Fifteen drill target areas associated with eight highly prospective exploration corridors have been successfully delineated through the extensive summer airborne geophysics and ground evaluation. Given the size of the property, exploration to date has only focused on approximately half of the land package leaving significant exploration upside potential in untested areas.
Phase 1: Airborne Geophysical Surveys
An aggressive work program is underway to systematically explore the Western Athabasca Syndicate Property Package using proven regional exploration methodologies. A VTEM plus time domain survey on the Preston Uranium Property has been completed and this type of survey has been used to locate basement conductors similar to the structures that host the high-grade uranium discoveries at Fission's PLS project. A tightly spaced airborne radiometric survey was flown to locate uranium boulder trains and in-situ uranium mineralization. Phil Robertshaw (P.Geo., Saskatchewan) is reviewing the geophysical data and will be providing detailed interpretation of the VTEM plus and radiometric data. A sophisticated targeting matrix is being used to identify and prioritize areas for ground-based follow-up. Targets are being prioritized based on a detailed criteria set consisting of similar geological features and exploratory indicators present at the nearby PLS discovery.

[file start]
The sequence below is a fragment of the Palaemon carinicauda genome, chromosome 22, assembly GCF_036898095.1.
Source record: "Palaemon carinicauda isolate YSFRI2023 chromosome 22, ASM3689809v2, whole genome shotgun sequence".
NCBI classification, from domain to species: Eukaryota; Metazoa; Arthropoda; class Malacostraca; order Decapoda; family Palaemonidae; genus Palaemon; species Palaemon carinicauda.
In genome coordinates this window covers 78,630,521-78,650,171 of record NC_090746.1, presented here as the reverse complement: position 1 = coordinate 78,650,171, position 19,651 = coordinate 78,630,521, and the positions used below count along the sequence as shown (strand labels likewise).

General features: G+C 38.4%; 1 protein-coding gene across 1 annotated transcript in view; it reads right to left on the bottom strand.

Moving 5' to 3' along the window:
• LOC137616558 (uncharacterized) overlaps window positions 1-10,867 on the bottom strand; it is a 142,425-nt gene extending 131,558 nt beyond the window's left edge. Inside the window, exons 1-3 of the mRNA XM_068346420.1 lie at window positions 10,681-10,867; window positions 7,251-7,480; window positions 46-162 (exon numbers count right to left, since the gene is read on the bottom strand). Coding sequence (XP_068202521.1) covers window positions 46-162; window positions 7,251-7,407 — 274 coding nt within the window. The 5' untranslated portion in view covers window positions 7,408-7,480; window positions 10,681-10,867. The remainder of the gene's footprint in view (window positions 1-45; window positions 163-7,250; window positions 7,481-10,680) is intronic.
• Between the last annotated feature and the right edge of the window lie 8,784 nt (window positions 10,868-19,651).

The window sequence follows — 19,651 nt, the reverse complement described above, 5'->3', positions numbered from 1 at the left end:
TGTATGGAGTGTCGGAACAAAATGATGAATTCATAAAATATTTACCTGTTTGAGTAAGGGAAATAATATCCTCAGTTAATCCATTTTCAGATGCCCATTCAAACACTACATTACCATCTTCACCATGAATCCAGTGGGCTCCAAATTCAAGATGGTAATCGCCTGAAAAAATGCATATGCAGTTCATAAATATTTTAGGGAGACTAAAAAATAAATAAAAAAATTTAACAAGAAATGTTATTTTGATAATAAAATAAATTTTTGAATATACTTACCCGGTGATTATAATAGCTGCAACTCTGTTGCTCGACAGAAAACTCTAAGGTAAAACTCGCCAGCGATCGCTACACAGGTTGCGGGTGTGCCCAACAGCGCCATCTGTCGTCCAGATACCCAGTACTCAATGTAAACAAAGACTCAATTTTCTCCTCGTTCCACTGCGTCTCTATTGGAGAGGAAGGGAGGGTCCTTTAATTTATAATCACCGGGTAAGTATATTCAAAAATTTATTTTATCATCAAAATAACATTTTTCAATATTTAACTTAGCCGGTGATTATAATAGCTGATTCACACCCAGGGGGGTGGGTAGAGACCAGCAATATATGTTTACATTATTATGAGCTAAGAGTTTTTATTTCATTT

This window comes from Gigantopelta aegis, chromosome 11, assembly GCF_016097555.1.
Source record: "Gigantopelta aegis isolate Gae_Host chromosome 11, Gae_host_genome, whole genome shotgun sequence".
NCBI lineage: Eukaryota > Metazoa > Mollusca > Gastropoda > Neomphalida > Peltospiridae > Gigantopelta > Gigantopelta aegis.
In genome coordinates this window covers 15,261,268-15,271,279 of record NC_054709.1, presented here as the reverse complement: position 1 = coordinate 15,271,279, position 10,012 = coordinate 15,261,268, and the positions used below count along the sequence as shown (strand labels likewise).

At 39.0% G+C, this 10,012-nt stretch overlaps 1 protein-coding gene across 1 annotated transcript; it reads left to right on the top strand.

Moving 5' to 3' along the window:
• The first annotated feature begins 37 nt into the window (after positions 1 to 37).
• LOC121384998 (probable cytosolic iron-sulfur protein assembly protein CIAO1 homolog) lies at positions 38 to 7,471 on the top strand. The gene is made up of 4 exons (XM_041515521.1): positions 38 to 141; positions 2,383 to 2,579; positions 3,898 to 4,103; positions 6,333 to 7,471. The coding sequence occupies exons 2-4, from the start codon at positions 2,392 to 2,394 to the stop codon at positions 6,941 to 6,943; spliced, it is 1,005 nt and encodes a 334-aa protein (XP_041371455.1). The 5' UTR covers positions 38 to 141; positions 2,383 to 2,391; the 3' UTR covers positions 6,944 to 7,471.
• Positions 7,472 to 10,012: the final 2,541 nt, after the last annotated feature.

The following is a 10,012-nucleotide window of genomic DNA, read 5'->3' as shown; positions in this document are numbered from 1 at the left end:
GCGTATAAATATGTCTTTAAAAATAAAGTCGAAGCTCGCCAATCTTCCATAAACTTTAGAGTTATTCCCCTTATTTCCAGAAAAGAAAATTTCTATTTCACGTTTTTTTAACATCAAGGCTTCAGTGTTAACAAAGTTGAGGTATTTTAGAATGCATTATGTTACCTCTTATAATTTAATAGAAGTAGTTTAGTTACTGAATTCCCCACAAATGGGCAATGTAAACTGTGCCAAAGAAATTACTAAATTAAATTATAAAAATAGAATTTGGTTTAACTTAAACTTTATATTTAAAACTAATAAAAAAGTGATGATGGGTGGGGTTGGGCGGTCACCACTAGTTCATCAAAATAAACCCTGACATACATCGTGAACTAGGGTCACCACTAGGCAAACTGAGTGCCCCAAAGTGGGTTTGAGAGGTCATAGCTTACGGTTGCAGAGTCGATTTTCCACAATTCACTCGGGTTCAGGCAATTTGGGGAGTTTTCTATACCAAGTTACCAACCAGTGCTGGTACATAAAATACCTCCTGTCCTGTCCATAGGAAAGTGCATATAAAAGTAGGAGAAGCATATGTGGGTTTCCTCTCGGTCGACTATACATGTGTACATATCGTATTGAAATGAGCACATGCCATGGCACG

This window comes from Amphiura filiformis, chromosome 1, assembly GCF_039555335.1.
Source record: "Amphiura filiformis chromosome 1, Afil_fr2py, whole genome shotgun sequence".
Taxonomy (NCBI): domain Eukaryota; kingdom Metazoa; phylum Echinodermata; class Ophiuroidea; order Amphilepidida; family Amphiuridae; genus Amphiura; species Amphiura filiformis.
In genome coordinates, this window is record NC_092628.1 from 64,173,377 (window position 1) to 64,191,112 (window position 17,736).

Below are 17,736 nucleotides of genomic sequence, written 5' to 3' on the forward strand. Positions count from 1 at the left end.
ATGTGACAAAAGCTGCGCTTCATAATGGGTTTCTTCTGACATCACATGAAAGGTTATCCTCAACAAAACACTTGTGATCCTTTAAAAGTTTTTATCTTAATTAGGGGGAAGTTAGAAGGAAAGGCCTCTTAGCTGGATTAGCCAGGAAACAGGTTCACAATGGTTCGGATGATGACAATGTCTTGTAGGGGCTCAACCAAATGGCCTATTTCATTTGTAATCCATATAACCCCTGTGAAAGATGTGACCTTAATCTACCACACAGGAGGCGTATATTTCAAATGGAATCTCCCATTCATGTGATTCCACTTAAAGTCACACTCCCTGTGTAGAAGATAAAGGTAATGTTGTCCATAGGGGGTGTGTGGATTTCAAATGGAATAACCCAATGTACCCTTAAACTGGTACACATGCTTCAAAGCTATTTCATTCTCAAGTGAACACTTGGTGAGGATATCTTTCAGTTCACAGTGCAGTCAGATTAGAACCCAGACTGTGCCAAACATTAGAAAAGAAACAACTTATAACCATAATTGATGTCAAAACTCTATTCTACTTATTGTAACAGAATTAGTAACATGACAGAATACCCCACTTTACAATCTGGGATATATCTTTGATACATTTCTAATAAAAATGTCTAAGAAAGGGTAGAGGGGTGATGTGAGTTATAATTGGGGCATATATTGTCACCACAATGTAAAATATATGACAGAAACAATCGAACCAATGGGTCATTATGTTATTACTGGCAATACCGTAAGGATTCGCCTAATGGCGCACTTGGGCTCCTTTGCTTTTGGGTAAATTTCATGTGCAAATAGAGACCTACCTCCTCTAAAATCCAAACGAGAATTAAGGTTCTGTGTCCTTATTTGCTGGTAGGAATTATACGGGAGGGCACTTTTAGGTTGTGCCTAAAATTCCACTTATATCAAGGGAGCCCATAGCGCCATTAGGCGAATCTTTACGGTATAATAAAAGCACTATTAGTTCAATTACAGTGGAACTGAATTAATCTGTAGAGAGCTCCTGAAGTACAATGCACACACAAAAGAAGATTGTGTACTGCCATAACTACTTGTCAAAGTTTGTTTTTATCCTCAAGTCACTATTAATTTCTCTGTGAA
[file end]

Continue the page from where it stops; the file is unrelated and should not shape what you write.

The VTEM plus survey completed in August 2013 mapped over 300 kilometres of graphitic-type conductor segments, some approaching 10 kilometres in length, in the eastern blocks of the Preston Uranium Property. Basement geological trends in the furthest western block are oriented NW-SE, while those in the eastern blocks are W-SW to E-NE which is similar to Fission's PLS high-grade uranium discovery area. Cross-cutting structural features and flexures affecting the conductor traces, which are often associated with the high-grade uranium deposits of the Athabasca Basin, including the PLS discovery, are of particular interest. Initial interpretation of the radiometric data has identified areas with elevated uranium counts that can be correlated along and between multiple lines which may indicate the presence of radioactive boulder trains or in situ uranium mineralization. These radiometric features, particularly where possible source areas coincide with prospective EM conductors, are high-priority targets for follow-up ground work as this is the signature that led to the PLS discovery.